The TPP: International Law and Geopolitics

After seven years of negotiations, the Trans-Pacific Partnership (or TPP) has finally been agreed upon by the twelve signatories. The parties involved are the United States, Canada, Mexico, Singapore, Brunei, New Zealand, Chile, Australia, Peru, Vietnam, Malaysia, and Japan. There has been significant controversy regarding the TPP from within the United States, with naysayers arguing that the benefits accruing from the TPP are minimal, and that the US already has bilateral trade agreements with most (if not all) the participating countries, making the bulky agreement redundant. Yet there do exist considerable advantages for the US from the conclusion of the TPP negotiations. To name but a few, the TPP has ensured the updating of the frameworks applied to multilateral trade agreements. It also allows for the harmonization and regulation of standards across a global and dispersed supply chain.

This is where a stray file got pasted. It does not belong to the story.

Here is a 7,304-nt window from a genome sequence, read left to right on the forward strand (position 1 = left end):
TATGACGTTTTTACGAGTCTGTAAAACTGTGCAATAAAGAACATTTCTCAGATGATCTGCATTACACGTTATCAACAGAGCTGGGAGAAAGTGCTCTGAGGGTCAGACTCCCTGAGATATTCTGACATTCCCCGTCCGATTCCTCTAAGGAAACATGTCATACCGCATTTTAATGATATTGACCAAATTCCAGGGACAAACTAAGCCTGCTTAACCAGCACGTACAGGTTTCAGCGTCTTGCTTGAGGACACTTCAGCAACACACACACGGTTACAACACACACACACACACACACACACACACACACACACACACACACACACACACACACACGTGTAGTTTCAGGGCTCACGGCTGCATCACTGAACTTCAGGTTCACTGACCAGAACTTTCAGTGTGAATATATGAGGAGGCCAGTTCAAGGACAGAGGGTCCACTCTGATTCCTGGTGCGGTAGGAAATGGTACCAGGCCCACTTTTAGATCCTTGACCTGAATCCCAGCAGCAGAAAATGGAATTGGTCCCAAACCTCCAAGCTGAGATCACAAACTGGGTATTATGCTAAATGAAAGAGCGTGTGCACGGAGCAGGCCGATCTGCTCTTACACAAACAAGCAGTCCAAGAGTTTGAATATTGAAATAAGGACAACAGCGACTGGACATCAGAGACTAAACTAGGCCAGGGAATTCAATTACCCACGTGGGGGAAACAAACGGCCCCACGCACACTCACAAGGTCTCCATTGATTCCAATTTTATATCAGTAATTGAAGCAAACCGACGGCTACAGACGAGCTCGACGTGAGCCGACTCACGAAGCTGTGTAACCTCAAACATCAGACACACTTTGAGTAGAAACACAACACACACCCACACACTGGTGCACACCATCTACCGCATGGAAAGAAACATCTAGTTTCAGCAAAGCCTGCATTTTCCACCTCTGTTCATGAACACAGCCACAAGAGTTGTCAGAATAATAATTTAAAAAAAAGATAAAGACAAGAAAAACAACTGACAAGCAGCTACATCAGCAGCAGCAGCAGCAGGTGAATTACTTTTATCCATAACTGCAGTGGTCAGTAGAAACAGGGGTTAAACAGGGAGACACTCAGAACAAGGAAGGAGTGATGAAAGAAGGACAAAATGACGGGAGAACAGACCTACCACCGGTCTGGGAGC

A significant worry has been the investor-state dispute settlement mechanism (ISDS), key buzzwords thrown about by the American and international media. The inclusion of the ISDS in the TPP has been regarded by some, most notably Elizabeth Warren, senator from Massachusetts as a threat to regulatory sovereignty. It allows for corporations to sue governments for changes in the regulatory environment that have adverse impacts upon the former. The legal provision, however, does not allow the reverse, i.e. governments cannot take legal action against firms. Nevertheless, the inclusion of the ISDS is a major development for international law precedent, which has typically been restricted to matters of interstate disputation.